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"Very dramatic, sir! Though, indeed, you missed an opportunity, and--gracious heaven, how he frowns!" A woman's voice, sharp, high-pitched, imperious.
Barnabas started, and glancing up, beheld an ancient lady, very small and very upright; her cheeks were suspiciously pink, her curls suspiciously dark and luxuriant, but her eyes were wonderfully young and handsome; one slender mittened hand rested upon the ivory head of a stick, and in the other she carried a small fan.
"Now, he stares!" she exclaimed, as she met his look. "Lud, how he stares! As if I were a ghost, or a goblin, instead of only an old woman with raddled cheeks and a wig. Oh, yes! I wear a wig, sir, and very hideous I look without it! But even I was young once upon a time--many, many years ago, and quite as beautiful as She, indeed, rather more so, I think,--and I should have treated you exactly as She did--only more so,--I mean Cleone. Your blonde women are either too cold or overpassionate,--I know, for my hair was as yellow as Cleone's, hundreds of years ago, and I think, more abundant. To-day, being only a dyed brunette, I am neither too cold nor over-passionate, and I tell you, sir, you deserved it, every word."
Here Barnabas rose, and, finding nothing to say, bowed.
"But," continued the ancient lady, sweeping him with a quick, approving gaze, "I like your face, and y-e-s, you have a very good leg. You also possess a tongue, perhaps, and can speak?"
"Given the occasion, madam," said Barnabas, smiling.
"Ha, sir! do I talk so much then? Well, perhaps I do, for when a woman ceases to talk she's dead, and I'm very much alive indeed. So you may give me your arm, sir, and listen to me, and drop an occasional remark while I take breath,--your arm, sir!" And here the small, ancient lady held out a small, imperious hand, while her handsome young eyes smiled up into his.
"Madam, you honor me!"
"But I am only an old woman,--with a wig!"
"Age is always honorable, madam."
"Now that is very prettily said, indeed you improve, sir. Do you know who I am?"
"No, madam; but I can guess."
"Ah, well,--you shall talk to me. Now, sir,--begin. Talk to me of Cleone."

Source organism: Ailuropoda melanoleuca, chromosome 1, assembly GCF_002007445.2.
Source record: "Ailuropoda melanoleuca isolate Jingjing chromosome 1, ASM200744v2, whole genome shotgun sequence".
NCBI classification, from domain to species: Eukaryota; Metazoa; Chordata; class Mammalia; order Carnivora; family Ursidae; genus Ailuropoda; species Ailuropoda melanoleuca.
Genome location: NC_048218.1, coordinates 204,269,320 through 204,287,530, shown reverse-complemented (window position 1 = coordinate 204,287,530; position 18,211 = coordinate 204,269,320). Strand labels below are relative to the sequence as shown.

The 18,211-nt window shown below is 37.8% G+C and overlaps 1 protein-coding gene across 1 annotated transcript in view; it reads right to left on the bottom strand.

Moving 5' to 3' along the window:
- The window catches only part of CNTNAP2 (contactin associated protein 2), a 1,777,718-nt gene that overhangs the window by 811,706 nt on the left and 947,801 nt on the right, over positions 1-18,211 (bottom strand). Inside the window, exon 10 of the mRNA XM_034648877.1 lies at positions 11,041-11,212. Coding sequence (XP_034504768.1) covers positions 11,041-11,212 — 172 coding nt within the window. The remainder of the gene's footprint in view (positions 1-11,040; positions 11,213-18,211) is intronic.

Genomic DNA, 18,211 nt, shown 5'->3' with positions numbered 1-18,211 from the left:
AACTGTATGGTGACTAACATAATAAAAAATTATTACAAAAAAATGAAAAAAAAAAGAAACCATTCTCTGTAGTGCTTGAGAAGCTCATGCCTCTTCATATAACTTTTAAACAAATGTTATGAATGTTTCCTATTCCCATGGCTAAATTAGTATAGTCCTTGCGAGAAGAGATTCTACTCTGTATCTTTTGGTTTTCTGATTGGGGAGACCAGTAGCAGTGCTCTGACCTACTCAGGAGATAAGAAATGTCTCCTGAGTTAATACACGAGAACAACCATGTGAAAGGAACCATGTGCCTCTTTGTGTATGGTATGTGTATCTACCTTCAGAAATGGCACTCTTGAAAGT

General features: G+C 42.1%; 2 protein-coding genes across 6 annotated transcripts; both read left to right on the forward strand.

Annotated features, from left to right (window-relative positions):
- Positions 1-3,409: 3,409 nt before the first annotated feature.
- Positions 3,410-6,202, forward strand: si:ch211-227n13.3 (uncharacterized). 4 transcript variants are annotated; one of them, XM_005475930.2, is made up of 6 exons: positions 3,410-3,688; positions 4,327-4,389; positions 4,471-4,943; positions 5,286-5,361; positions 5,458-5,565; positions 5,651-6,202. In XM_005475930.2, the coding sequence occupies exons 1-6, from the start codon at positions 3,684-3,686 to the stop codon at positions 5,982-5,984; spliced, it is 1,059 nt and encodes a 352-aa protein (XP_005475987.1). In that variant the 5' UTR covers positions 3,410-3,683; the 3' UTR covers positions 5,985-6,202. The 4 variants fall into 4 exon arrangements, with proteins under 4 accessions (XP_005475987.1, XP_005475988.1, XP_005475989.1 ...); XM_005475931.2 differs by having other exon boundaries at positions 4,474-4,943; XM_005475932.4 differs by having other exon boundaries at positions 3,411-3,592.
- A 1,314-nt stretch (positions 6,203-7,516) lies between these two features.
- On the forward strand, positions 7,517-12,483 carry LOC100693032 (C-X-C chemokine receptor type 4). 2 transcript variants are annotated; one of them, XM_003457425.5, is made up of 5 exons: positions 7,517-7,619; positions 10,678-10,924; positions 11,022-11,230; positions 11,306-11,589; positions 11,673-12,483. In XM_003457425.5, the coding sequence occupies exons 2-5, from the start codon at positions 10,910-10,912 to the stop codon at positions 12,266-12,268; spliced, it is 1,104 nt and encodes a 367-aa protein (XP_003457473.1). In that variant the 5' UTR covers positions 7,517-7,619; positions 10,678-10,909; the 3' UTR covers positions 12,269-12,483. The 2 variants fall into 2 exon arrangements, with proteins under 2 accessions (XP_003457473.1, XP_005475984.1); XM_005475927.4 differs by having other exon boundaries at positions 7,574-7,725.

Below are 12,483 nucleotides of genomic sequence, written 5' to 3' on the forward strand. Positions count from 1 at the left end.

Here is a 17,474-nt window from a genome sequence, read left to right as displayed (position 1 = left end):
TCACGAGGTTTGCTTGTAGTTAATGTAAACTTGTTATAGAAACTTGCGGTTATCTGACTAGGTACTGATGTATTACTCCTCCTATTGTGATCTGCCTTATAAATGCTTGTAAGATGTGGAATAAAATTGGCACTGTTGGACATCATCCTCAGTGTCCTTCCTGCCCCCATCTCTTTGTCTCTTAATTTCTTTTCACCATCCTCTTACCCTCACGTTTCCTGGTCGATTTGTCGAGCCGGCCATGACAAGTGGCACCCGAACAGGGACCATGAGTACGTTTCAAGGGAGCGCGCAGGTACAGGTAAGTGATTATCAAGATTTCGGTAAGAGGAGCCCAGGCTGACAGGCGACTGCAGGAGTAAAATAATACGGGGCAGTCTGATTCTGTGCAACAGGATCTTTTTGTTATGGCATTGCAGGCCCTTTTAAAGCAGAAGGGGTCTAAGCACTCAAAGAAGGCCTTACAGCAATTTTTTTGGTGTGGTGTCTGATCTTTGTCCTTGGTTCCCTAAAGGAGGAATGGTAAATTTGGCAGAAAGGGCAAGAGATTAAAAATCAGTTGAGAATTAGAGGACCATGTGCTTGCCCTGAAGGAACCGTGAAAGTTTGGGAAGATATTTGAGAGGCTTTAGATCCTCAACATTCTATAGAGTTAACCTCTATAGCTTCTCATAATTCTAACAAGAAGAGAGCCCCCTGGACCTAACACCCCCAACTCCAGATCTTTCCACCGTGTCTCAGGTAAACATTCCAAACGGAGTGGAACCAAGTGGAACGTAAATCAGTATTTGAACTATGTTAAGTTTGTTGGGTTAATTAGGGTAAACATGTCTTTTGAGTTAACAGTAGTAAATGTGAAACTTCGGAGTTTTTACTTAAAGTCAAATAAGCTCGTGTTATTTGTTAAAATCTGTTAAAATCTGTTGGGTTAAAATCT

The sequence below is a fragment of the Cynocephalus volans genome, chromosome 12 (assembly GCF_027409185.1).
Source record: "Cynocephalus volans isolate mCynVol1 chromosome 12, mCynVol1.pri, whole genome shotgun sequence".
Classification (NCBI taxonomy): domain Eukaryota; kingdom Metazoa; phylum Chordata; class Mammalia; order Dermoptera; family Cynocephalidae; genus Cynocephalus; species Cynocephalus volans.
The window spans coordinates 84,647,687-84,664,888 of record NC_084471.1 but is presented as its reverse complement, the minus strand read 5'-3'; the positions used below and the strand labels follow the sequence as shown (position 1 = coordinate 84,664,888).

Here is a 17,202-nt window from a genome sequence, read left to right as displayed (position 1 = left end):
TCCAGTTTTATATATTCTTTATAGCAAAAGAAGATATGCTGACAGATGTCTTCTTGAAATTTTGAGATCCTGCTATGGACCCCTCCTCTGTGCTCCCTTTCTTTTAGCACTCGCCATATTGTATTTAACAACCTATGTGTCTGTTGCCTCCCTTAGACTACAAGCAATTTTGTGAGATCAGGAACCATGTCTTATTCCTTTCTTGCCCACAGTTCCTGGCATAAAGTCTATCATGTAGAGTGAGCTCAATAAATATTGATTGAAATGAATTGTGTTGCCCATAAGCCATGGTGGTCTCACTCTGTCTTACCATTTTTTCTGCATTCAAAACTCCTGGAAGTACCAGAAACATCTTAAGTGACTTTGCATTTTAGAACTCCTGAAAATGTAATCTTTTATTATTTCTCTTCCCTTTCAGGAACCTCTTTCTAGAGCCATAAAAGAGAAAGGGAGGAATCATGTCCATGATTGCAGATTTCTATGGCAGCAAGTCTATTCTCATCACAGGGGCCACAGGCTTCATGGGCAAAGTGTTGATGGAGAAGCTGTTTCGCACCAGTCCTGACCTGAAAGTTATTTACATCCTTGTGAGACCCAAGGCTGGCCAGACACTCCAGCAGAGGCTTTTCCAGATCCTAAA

"Madam--I had rather not."
"Eh, sir,--you won't?"
"Why, then, I will!" Here the ancient lady glanced up at Barnabas with a malicious little smile. "Let me see, now--what were her words? 'Spy,' I think. Ah, yes--'a creeping spy,' 'a fool' and 'a coward.' Really, I don't think I could have bettered that--even in my best days,--especially the 'creeping spy.'"
"Madam," said Barnabas in frowning surprise, "you were listening?"
"At the back of the arbor," she nodded, "with my ear to the panelling, --I am sometimes a little deaf, you see."
"You mean that you were--actually prying--?"
"And I enjoyed it all very much, especially your 'immaculate' speech, which was very heroic, but perfectly ridiculous, of course. Indeed, you are a dreadfully young, young sir, I fear. In future, I warn you not to tell a woman, too often, how much you respect her, or she'll begin to think you don't love her at all. To be over-respectful doesn't sit well on a lover, and 'tis most unfair and very trying to the lady, poor soul!"
"To hearken to a private conversation doesn't sit well on a lady, madam, or an honorable woman."
"No, indeed, young sir. But then, you see, I'm neither. I'm only a Duchess, and a very old one at that, and I think I told you I wore a wig? But 'all the world loves a lover,' and so do I. As soon as ever I saw you I knew you for a lover of the 'everything-or-nothing' type. Oh, yes, all lovers are of different types, sir, and I think I know 'em all. You see, when I was young and beautiful--ages ago--lovers were a hobby of mine,--I studied them, sir. And, of 'em all, I preferred the 'everything-or-nothing, fire-and-ice, kiss-me-or-kill-me' type. That was why I followed you, that was why I watched and listened, and, I grieve to say, I didn't find you as deliciously brutal as I had hoped."
"Brutal, madam? Indeed, I--"
"Of course! When you snatched her up in your arms,--and I'll admit you did it very well,--when you had her there, you should have covered her with burning kisses, and with an oath after each. Girls like Cleone need a little brutality and--Ah! there's the Countess! And smiling at me quite lovingly, I declare! Now I wonder what rod she has in pickle for me? Dear me, sir, how dusty your coat is! And spurred boots and buckskins are scarcely the mode for a garden fete. Still, they're distinctive, and show off your leg to advantage, better than those abominable Cossack things,--and I doat upon a good leg--" But here she broke off and turned to greet the Countess,--a large, imposing, bony lady in a turban, with the eye and the beak of a hawk.
"My dearest Letitia!"